Fish from the mighty Fraser River have fed Indigenous people for many millennia. But in recent generations, once-abundant fisheries are in decline as human activity and development around the river increase.
Herrling and Carey Islands are two of only four mid-river major island complexes left in the gravel reach component of the Fraser River between Mission and Hope, now known as the Heart of the Fraser.
This stretch of gravel is crucial habitat for white sturgeon and Chinook, chum, pink, and other salmonids.
The islands and side channels in the Heart of the Fraser are home to a myriad of fish throughout the year and provide essential spawning, rearing, and migratory habitats. And now, lower Fraser fish habitat is under even more pressure from rapid agricultural development within the Heart of the Fraser.
The BC Wildlife Federation is concerned about two bridges proposed for side-channel crossings to Carey and Herrling Islands within this area.
The construction and footprints of these bridges could negatively impact white sturgeon spawning and incubation areas and damage juvenile and adult salmonid spawning and rearing habitats.
The provision of vehicular access to these islands and the large-scale land development that will follow, if approved, will result in wide-ranging and catastrophic damage to this extraordinary ecosystem.
The BC Wildlife Federation and other conservation partners have intervened to save the threatened Heart of the Fraser with the provincial ministry responsible.
The BC Wildlife Federation recently hired a consultant to review the land status and found that no protection for the critical fish habitat exists through land-use plans or riparian area regulations.
Herrling and Carey Islands were once part of Tree Farm Licence (TFL) 43. They were surrendered back to the Crown in 2016 and sold as private lands, retaining Agricultural Land Reserve (ALR) designation in the Fraser Valley Regional District (FVRD) and the District of Chilliwack (DoC).
No forest harvesting plans or land clearing plans for the islands are required by local governments or by the province of British Columbia.
The lands on Herrling Island are not in FVRD’s Official Community Plan designated “Development Permit Areas.”
The Streamside Protection Regulation has not been placed in effect by the FVRD for the Fraser River mainstem, Fraser River back channels or sloughs adjacent to Herrling Island.
No development permits were taken out for the extensive land clearing that has taken place since the sale of the islands.
Loss of habitat quality and quantity of these two islands is a known high risk for the threatened Lower Fraser River white sturgeon.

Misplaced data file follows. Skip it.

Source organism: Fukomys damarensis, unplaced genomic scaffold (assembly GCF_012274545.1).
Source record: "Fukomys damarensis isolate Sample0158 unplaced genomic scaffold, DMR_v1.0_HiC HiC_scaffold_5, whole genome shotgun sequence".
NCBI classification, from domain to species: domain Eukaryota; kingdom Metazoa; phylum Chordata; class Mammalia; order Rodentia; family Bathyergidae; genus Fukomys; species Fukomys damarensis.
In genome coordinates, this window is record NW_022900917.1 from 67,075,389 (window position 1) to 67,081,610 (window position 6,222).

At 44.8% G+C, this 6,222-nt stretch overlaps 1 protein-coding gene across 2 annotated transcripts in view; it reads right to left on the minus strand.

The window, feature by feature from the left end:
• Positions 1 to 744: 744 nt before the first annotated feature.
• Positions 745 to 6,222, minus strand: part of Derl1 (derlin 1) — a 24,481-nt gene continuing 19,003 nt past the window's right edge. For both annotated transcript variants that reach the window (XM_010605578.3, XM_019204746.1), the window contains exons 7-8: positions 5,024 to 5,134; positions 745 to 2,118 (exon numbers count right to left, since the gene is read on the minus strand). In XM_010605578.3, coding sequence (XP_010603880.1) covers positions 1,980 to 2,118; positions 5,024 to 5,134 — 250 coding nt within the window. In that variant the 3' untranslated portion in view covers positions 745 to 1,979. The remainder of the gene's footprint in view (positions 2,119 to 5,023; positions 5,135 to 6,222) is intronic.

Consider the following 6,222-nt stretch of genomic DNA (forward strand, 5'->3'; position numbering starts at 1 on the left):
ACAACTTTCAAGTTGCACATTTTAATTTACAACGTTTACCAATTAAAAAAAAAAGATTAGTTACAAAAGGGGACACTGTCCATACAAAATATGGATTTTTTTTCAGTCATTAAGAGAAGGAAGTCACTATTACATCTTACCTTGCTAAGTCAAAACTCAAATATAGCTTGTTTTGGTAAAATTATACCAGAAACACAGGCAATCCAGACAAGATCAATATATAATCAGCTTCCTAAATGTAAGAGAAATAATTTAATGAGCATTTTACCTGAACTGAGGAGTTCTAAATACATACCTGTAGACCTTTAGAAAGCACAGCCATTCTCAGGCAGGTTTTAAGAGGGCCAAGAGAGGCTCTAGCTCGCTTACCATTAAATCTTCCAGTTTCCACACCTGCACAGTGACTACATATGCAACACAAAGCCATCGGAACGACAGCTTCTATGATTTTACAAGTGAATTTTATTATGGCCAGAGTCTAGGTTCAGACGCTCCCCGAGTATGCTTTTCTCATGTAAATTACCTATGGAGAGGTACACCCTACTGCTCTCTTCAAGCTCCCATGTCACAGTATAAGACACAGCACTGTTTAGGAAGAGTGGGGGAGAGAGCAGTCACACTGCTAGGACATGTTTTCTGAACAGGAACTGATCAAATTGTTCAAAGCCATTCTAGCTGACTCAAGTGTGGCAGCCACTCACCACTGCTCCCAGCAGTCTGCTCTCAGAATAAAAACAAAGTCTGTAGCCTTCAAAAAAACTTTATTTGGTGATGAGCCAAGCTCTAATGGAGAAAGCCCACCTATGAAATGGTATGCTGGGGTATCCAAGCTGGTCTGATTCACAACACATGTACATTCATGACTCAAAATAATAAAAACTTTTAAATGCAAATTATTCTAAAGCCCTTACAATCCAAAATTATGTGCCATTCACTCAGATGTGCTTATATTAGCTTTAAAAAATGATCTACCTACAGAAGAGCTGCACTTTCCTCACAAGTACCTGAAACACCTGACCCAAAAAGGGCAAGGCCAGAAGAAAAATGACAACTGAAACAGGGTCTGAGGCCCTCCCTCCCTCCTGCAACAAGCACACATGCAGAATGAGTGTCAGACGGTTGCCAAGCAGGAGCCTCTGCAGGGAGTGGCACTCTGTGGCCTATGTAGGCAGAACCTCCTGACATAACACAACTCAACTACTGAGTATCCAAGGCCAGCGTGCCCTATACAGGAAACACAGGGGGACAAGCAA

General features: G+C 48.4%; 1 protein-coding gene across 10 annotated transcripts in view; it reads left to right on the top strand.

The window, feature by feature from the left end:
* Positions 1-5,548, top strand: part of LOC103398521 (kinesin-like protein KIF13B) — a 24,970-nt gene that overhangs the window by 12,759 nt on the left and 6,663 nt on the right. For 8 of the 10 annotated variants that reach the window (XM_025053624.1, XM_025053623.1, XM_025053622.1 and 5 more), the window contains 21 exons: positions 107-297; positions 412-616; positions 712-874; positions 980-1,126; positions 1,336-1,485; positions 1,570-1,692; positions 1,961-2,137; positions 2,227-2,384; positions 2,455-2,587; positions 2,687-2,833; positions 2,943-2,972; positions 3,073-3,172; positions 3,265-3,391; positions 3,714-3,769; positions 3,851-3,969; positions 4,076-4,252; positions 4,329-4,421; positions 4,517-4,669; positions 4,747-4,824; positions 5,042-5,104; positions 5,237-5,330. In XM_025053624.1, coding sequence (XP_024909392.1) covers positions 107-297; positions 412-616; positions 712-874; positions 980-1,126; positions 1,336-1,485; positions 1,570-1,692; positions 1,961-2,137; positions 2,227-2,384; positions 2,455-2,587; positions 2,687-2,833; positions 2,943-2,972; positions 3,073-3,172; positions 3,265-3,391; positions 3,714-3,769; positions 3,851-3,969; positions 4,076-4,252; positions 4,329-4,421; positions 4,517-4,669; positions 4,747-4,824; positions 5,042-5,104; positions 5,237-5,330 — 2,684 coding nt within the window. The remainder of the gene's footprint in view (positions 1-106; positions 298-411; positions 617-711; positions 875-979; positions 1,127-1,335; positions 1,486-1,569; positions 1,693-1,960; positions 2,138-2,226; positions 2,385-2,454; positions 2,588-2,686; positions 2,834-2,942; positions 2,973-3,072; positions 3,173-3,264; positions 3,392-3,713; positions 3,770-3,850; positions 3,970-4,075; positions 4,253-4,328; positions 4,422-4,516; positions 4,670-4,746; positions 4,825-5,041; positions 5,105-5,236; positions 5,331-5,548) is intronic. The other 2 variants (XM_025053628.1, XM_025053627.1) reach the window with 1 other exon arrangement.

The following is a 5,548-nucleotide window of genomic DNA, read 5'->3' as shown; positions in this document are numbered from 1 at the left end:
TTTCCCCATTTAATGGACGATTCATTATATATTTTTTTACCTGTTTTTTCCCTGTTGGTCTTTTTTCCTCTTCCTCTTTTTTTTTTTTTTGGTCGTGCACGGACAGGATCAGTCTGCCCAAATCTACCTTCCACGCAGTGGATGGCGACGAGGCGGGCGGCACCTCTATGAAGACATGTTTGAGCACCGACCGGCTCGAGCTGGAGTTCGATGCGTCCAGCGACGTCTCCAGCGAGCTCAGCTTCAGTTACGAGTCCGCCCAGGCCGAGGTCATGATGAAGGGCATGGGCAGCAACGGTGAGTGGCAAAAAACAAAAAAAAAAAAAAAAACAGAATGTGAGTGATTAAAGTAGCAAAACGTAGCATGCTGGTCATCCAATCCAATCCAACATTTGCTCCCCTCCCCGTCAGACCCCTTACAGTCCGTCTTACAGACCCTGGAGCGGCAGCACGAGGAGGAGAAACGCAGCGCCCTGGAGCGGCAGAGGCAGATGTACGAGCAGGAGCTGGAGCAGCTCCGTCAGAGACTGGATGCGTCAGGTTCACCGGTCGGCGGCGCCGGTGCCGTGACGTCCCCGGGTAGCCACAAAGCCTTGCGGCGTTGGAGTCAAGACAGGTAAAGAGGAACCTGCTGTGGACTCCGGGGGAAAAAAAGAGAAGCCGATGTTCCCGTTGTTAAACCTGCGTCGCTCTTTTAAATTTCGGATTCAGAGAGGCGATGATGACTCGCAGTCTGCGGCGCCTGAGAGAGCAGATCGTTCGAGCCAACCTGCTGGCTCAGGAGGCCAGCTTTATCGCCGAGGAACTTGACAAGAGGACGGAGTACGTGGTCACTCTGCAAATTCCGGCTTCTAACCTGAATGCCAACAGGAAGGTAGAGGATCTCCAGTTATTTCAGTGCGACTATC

Also impacted by this habitat degradation are the eulachon and interior Chinook salmon, once abundant Indigenous food fishes, now at risk and with declining numbers returning to spawn in the Fraser.
Even though threatened species rely on the Heart of the Fraser, no clear and consistent guidance exists across federal, provincial, local or First Nations government resource-management sectors that would protect these critical habitats.
That is why the provincial government has undertaken reviews of its environmental assessment processes and of the professional reliance model of managing risk to natural resources.
The BC Wildlife Federation wants clear land-based objectives to be integrated between the Forest and Range Practices Act, the Water Sustainability Act, The Land Act and the Riparian Areas Regulation and other legislation so that all activities follow the same set of rules.
The current situation at Carey and Herrling Islands is a prime example as to why this needs to happen. Capacity must be restored in government to conduct inventory, analysis, and assessments of landscape and watershed functioning.
Objectives for riparian areas, water quality, water quantity, and environmental flow protection are key to the sustainability of fish and wildlife habitat and the populations they support.
In this light, the BC Wildlife Federation recently submitted recommendations to the Professional Reliance Review, currently being undertaken by the province, to insist that there must be a higher level of government oversight to protect public interests, especially when endangered species and habitats which are found at Herrling and Carey Islands are at further risk from development. Recommendations from the government review will be released this spring.
In the meantime, the BC Wildlife Federation has met with Forests’ Minister Doug Donaldson and his senior staff, and have proposed a co-funding purchase of the Heart of the Fraser islands inclusive with First Nations and conservation partners.
– Alan Martin, director of strategic initiatives for the BC Wildlife Federation